Aspergillus fumigatus is a species of fungus in the genus Aspergillus, and is one of the most common Aspergillus species to cause disease in individuals with an immunodeficiency.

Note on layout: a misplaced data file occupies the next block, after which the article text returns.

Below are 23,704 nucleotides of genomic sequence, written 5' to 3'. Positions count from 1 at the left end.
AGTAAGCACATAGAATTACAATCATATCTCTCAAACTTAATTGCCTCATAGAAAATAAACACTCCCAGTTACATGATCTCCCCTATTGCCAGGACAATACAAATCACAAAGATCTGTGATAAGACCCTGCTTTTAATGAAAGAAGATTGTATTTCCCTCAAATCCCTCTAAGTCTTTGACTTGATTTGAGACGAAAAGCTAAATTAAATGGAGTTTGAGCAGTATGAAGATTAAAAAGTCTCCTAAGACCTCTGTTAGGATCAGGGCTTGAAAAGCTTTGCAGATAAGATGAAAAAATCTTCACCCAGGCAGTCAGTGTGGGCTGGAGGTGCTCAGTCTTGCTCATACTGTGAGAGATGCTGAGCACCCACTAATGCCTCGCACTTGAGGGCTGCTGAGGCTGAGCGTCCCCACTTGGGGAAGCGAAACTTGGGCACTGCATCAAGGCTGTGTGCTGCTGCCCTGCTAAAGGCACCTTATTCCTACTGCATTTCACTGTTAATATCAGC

Aspergillus fumigatus, a saprotroph widespread in nature, is typically found in soil and decaying organic matter, such as compost heaps, where it plays an essential role in carbon and nitrogen recycling. Colonies of the fungus produce from conidiophores; thousands of minute grey-green conidia (2–3 um) which readily become airborne. For many years, A. fumigatus was thought to only reproduce asexually, as neither mating nor meiosis had ever been observed. In 2008, A. fumigatus was shown to possess a fully functional sexual reproductive cycle, 145 years after its original description by Fresenius. Although A. fumigatus occurs in areas with widely different climates and environments, it displays low genetic variation and a lack of population genetic differentiation on a global scale. Thus, the capability for sex is maintained, though little genetic variation is produced.